When Cambodian monk Maha Ghosananda spoke to thousands of refugees who had fled the ravages of the Pol Pot holocaust, he was looking into the faces of thousands who had survived horrors, lost children, parents, and spouses, and fled their burning villages. Ghosananda took a deep breath and began chanting over and over a sacred Buddhist scripture in Pali and then in Cambodian, “Hatred never ceases by hatred, but by love alone is healed. This is an ancient and eternal law.” Desperate and angry and scared, crushed and aggrieved, a few and then thousands of voices joined with him in unison, “Hatred never ceases by hatred, but by love alone is healed. This is an ancient and eternal law.” They had been barred from practicing Buddhism under Pol Pot, but these words and the unity of their chanting voices called them out of their collective traumatized state, orienting them toward their faith, their community, and toward a sense of hope.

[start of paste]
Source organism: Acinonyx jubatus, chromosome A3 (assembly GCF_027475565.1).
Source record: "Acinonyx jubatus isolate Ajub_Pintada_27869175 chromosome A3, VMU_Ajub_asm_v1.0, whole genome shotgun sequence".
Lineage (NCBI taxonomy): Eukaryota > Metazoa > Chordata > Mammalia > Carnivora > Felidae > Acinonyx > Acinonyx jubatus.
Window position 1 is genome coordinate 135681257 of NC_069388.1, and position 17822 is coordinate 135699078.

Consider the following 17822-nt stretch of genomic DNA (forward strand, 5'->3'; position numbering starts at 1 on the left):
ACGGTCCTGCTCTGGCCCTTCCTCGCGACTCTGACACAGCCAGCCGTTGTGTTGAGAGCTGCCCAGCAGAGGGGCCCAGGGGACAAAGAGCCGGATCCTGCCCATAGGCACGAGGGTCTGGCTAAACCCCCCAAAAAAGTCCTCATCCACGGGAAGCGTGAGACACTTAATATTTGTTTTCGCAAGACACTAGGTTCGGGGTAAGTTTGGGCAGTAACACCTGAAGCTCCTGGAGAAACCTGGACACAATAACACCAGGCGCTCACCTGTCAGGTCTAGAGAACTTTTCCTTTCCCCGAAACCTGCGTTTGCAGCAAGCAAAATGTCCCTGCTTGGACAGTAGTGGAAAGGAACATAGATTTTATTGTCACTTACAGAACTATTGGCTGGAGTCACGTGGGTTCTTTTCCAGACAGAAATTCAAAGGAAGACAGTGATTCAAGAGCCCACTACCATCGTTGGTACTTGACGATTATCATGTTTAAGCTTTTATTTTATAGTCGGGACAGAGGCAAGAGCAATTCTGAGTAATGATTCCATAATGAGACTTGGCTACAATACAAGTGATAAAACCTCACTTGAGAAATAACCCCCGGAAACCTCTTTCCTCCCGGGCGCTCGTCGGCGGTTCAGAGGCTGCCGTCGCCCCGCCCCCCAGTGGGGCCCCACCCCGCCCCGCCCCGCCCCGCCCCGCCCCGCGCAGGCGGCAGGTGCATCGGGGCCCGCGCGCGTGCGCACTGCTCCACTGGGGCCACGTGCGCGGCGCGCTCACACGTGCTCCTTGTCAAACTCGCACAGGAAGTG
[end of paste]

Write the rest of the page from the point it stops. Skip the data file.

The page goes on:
The Rev. Doug Wadkins, reflecting last week at the Unitarian Universalist Church of Ann Arbor on this season of deep fear and unknowns in our time, honored the fact that such periods of intense sorrow and struggle are not new. Regardless of culture or tradition, the ancients paused at the juncture in the year before they entered the season of darkness when the coming winter was something they felt intimately:

That long journey into the longer nights was not for them an optional path, but the way they chose to travel into that time of foreboding when many of the people in their village might not survive (was a choice). … Our forebears realized the power in those moments of leaning forward into the energy and strength of …the old and deep connections, … the life-giving generosity of a harvest that they had worked for and was never guaranteed. … And somewhere in our very being, in our DNA I believe there is still very old knowledge, very old power flowing in the midst of us about such journeys.

Our ancestors knew that the stakes were high in the journey ahead. And we know the stakes are high today.